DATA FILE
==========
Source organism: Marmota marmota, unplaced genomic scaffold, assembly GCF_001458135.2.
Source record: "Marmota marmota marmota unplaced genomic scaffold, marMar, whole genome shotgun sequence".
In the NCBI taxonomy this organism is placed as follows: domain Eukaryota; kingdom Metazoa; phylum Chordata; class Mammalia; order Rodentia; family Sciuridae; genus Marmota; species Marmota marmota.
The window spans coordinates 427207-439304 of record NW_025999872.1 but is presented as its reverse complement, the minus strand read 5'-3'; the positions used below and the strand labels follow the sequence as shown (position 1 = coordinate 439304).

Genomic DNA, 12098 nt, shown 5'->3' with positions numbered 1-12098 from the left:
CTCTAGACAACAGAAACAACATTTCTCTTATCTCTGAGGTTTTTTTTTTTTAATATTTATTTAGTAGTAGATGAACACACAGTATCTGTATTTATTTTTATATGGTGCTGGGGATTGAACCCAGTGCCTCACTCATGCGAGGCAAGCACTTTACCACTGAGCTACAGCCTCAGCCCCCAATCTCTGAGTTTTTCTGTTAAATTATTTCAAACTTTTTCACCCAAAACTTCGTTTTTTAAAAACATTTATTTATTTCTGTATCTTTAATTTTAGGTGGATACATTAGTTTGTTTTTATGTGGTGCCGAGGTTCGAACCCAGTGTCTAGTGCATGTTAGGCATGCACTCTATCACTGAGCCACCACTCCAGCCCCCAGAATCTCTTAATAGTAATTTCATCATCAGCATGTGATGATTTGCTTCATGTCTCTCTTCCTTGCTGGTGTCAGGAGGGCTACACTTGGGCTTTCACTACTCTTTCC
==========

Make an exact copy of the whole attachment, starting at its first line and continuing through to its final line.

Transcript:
Source organism: Marmota marmota, unplaced genomic scaffold, assembly GCF_001458135.2.
Source record: "Marmota marmota marmota unplaced genomic scaffold, marMar, whole genome shotgun sequence".
In the NCBI taxonomy this organism is placed as follows: domain Eukaryota; kingdom Metazoa; phylum Chordata; class Mammalia; order Rodentia; family Sciuridae; genus Marmota; species Marmota marmota.
The window spans coordinates 427207-439304 of record NW_025999872.1 but is presented as its reverse complement, the minus strand read 5'-3'; the positions used below and the strand labels follow the sequence as shown (position 1 = coordinate 439304).

Genomic DNA, 12098 nt, shown 5'->3' with positions numbered 1-12098 from the left:
CTCTAGACAACAGAAACAACATTTCTCTTATCTCTGAGGTTTTTTTTTTTTAATATTTATTTAGTAGTAGATGAACACACAGTATCTGTATTTATTTTTATATGGTGCTGGGGATTGAACCCAGTGCCTCACTCATGCGAGGCAAGCACTTTACCACTGAGCTACAGCCTCAGCCCCCAATCTCTGAGTTTTTCTGTTAAATTATTTCAAACTTTTTCACCCAAAACTTCGTTTTTTAAAAACATTTATTTATTTCTGTATCTTTAATTTTAGGTGGATACATTAGTTTGTTTTTATGTGGTGCCGAGGTTCGAACCCAGTGTCTAGTGCATGTTAGGCATGCACTCTATCACTGAGCCACCACTCCAGCCCCCAGAATCTCTTAATAGTAATTTCATCATCAGCATGTGATGATTTGCTTCATGTCTCTCTTCCTTGCTGGTGTCAGGAGGGCTACACTTGGGCTTTCACTACTCTTTCC